Key Performance Indicators, for example: Average Daily Rate (ADR), Revenue per Available Room (RevPAR), Occupancy rate, Profits per Available Space Time (ProPAST), Profits per Occupied Space Time (ProPOST) and Function Space Utilization Percentage.
The maximum amount of room revenue that a hotel can expect to make from the last room available for sale. The system uses the Last Room Value as a restriction control for low value rates during busy periods and opens all rates during slow times.
The number of nights that a guest stays at a hotel. This value is also the difference between the departure date and the arrival date.
A portion of the customers who possess a common set of motivations as well as a combination of unique purchasing (e.g., advance purchase vs. walk-in) and usage patterns (e.g., single night vs. weekly).
Market segments that are grouped together by pattern and rate.
A room inventory control function that limits the number of nights a reservation can stay when arriving on a certain date.
Acronym used in S&C/Function Space for Meetings, Incentives, Conference & Exhibitions.
The lowest acceptable amount that a group can be charged, used to calculate the suggested group rate.
A room inventory control function that requires a reservation to meet or exceed a certain length of stay in order to complete the reservation.
A service offered by IDeaS to new hotels using Revenue Management System or Forecasting Management System to begin applying analytics as quickly as possible when the historical data required to build the system is not available.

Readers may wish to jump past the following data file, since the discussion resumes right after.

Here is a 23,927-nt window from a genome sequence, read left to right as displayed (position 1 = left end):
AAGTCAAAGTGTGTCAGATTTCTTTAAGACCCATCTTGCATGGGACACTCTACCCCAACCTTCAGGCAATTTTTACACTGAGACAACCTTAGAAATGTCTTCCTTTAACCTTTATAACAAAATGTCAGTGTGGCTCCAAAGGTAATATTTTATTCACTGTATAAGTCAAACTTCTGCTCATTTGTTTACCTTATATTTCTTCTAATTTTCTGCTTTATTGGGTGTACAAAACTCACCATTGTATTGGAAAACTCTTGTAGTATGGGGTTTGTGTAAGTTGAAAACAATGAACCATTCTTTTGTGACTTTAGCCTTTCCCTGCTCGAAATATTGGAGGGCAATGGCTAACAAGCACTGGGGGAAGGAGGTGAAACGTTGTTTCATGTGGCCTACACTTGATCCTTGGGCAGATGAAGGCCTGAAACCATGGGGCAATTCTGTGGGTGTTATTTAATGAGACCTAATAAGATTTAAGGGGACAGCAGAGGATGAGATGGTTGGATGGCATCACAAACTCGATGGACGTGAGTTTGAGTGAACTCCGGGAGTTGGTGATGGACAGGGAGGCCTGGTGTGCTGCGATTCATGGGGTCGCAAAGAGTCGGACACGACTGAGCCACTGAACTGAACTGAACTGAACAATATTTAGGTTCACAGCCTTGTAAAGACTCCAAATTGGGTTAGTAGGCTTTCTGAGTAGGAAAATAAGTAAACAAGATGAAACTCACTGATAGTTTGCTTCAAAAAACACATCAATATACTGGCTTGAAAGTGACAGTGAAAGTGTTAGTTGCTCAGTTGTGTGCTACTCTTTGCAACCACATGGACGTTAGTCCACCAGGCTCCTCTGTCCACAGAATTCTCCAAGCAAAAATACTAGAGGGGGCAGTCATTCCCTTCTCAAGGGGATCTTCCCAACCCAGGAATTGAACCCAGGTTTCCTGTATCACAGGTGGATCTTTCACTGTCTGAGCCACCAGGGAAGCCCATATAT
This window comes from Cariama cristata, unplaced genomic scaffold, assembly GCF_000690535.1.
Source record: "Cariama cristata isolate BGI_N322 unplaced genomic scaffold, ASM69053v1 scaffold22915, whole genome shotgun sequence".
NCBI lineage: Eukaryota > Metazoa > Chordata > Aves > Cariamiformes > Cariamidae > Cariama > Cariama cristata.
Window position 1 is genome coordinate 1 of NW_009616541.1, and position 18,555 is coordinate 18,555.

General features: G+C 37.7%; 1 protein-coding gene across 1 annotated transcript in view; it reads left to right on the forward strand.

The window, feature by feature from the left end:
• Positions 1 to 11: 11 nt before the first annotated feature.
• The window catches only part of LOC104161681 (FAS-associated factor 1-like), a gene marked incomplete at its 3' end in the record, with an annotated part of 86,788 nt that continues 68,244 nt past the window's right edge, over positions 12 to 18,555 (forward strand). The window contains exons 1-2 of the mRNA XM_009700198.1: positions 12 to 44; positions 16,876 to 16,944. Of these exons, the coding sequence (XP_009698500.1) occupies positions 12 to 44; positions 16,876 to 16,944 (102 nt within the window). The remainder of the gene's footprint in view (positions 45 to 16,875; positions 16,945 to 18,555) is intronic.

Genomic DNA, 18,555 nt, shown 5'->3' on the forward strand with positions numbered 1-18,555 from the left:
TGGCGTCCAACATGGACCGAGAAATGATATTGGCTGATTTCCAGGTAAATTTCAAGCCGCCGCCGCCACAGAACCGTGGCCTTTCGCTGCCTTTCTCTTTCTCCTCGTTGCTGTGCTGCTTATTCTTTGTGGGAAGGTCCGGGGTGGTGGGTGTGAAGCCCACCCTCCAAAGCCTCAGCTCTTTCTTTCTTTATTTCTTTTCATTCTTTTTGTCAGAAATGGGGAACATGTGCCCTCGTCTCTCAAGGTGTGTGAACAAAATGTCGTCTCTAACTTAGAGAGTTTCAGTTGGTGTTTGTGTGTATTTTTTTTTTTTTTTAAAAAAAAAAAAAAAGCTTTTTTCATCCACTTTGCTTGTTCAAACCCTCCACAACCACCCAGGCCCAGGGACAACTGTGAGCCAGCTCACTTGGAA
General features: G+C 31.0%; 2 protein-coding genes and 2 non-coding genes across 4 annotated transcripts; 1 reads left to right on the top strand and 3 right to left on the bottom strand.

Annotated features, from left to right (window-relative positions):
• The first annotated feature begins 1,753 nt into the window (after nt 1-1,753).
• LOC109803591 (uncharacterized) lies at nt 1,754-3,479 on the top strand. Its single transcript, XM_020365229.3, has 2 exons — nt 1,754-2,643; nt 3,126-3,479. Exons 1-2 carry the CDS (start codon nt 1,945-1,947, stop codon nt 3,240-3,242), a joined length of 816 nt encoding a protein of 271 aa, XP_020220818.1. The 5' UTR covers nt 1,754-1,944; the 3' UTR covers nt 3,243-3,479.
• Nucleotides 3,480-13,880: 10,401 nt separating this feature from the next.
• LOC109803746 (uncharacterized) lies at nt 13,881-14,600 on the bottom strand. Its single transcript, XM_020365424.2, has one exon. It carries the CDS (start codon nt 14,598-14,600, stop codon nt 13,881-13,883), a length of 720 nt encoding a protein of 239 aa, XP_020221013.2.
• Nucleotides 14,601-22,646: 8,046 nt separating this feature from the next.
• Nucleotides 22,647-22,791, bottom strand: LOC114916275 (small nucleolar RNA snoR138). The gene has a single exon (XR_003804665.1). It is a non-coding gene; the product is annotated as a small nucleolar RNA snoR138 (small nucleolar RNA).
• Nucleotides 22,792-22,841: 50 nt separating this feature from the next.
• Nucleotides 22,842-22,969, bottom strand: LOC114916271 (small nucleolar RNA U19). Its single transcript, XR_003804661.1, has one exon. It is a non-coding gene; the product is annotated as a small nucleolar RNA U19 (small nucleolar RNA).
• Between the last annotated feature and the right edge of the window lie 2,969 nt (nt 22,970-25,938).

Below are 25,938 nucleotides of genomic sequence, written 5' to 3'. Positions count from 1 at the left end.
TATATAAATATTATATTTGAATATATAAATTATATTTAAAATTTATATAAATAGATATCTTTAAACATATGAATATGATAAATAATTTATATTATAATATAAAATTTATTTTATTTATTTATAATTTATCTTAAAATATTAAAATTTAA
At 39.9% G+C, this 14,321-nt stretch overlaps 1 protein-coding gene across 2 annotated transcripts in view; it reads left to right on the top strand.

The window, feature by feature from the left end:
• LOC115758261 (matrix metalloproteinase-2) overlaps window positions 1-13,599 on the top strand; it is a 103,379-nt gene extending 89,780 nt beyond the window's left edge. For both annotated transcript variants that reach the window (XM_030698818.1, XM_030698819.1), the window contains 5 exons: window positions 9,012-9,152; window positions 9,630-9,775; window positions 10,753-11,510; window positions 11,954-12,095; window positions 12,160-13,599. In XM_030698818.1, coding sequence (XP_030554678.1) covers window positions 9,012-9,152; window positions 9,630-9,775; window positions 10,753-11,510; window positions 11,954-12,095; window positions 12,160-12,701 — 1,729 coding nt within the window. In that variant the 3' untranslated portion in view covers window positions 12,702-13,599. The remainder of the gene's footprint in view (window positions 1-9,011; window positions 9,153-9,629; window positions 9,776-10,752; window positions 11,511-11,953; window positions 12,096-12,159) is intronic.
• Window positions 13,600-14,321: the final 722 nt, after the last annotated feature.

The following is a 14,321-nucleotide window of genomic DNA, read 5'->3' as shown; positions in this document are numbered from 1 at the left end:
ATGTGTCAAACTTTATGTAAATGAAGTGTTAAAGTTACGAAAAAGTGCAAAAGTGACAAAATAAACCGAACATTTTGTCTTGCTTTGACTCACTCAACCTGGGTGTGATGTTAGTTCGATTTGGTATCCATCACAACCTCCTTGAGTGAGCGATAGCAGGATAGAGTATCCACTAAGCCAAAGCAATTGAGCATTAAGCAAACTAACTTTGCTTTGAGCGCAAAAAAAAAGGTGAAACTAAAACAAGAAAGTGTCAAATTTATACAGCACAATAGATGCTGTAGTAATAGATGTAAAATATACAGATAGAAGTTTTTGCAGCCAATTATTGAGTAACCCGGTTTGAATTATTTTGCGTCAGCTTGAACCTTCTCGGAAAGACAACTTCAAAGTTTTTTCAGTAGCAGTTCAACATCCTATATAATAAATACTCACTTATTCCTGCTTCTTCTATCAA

The case where some customers with a reservation do not show up to use the room(s) reserved for them, without explicit cancellation.
The “fill” measure of a hotel. Occupancy = total number of rooms occupied / total number of rooms available x 100 (e.g., 75% occupancy).
The constrained occupancy that the hotel is expected to achieve for a specified period of time. This value may be expressed either as a specific number of rooms or as a percentage of available rooms.
The use of forecast information, property inventory information, rate information, configuration information, and user interaction to calculate the best pricing and control decisions for a hotel. BAR pricing, Last Room Value, forecasts and overbooking are the end result of the optimization process.
The practice of selling more rooms than are physically present in the hotel to account for cancellations and no-shows. The goal of overbooking is to maximize revenue by achieving as close to 100% occupancy as possible on any given day.
Profit per AVAILABLE space time (or meal period).
Profit per OCCUPIED space time (or meal period).
A rate that the guest must qualify for: a corporate rate for the guest’s company, a rate available due to an affiliation such as AARP, a promotional package rate with specific booking conditions, etc.
The system-calculated remaining unconstrained demand for an arrival date in the future, as of the processing date.
Data feed received from online reputation management providers for a hotel’s online reputation performance, in a certain market.
Pricing science that integrates a hotel’s online reputation, guest reviews and ratings into its revenue management strategy.
An index that measures a hotel’s revenue share in its market.
The software application that hotels use to control the supply and price of their inventory in order to achieve maximum revenue or profit, by managing availability, room types, stay patterns (future and historical), etc.
A business discipline and culture that focuses on balancing supply and demand in a rational and systematic way to maximize revenue and profit while managing risk under current and anticipated market conditions.